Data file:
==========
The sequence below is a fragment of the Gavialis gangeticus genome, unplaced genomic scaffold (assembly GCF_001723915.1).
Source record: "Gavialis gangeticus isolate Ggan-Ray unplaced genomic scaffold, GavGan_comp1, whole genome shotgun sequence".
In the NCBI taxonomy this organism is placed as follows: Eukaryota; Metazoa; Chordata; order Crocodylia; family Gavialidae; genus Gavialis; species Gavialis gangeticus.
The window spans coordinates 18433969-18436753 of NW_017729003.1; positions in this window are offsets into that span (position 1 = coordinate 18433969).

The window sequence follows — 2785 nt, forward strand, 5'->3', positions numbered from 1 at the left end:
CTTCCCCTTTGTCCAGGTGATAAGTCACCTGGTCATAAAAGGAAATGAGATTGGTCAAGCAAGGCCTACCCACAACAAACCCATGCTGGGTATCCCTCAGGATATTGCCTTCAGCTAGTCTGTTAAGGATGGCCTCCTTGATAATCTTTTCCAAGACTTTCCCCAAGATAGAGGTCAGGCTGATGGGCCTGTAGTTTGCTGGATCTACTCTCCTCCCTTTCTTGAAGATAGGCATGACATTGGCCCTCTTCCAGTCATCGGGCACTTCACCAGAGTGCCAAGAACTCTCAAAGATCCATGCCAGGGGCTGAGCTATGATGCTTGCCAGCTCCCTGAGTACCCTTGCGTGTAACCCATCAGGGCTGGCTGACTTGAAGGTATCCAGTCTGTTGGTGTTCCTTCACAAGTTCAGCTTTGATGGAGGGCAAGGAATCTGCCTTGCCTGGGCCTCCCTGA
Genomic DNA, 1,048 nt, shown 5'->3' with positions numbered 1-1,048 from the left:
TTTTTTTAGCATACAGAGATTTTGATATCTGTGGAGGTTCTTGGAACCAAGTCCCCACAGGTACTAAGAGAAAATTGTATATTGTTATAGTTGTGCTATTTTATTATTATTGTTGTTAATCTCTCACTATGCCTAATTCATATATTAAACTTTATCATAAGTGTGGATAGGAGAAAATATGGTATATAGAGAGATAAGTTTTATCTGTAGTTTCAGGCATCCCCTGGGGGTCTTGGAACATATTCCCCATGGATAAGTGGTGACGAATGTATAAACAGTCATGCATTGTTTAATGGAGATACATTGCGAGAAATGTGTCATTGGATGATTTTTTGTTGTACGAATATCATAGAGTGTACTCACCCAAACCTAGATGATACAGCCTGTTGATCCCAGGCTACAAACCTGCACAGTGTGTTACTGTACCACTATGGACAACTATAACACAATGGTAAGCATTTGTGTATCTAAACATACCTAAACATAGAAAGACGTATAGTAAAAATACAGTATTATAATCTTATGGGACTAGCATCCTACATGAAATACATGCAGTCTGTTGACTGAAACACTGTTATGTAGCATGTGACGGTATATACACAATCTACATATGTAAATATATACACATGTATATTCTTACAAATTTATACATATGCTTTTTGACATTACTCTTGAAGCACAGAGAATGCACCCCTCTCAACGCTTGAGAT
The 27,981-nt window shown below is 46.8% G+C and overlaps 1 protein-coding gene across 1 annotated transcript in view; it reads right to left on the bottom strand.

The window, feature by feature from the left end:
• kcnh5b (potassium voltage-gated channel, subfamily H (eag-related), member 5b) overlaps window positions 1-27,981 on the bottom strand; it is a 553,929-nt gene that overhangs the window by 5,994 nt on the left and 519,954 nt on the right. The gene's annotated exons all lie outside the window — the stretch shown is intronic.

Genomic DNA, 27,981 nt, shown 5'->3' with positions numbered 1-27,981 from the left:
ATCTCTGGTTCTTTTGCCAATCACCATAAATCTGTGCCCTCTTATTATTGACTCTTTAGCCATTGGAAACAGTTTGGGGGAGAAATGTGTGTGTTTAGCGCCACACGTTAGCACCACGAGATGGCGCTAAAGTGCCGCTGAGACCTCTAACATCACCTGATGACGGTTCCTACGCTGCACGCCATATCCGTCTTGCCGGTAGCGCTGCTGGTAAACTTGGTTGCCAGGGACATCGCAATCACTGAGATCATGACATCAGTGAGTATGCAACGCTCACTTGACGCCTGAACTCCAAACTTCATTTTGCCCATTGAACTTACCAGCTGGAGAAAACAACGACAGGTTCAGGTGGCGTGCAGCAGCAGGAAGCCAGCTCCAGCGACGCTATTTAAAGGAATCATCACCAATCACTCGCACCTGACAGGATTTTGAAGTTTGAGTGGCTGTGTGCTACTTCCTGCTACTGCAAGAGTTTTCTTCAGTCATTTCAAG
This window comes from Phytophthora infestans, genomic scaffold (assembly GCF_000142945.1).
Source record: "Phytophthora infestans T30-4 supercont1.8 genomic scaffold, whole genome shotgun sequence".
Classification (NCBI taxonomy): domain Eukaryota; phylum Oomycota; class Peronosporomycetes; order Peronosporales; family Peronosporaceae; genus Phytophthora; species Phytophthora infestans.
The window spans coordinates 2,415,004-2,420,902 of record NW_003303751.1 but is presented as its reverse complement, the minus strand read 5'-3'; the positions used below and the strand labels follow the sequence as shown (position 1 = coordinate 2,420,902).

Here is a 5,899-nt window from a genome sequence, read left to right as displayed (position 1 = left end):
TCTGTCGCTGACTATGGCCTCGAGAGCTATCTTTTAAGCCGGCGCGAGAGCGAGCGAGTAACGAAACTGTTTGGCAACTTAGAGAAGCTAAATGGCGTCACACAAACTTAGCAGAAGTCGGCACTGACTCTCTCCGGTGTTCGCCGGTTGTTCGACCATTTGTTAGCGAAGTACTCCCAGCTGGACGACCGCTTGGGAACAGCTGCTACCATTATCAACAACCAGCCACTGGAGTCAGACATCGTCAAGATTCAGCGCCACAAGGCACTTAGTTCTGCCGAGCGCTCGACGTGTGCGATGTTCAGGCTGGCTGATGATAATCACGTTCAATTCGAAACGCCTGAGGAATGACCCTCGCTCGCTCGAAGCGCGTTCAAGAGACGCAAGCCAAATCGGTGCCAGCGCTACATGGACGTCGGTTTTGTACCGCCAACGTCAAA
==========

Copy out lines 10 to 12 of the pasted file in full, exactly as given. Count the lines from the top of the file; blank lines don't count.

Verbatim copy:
The window, feature by feature from the left end:
• kcnh5b (potassium voltage-gated channel, subfamily H (eag-related), member 5b) overlaps window positions 1-27,981 on the bottom strand; it is a 553,929-nt gene that overhangs the window by 5,994 nt on the left and 519,954 nt on the right. The gene's annotated exons all lie outside the window — the stretch shown is intronic.

Genomic DNA, 27,981 nt, shown 5'->3' with positions numbered 1-27,981 from the left: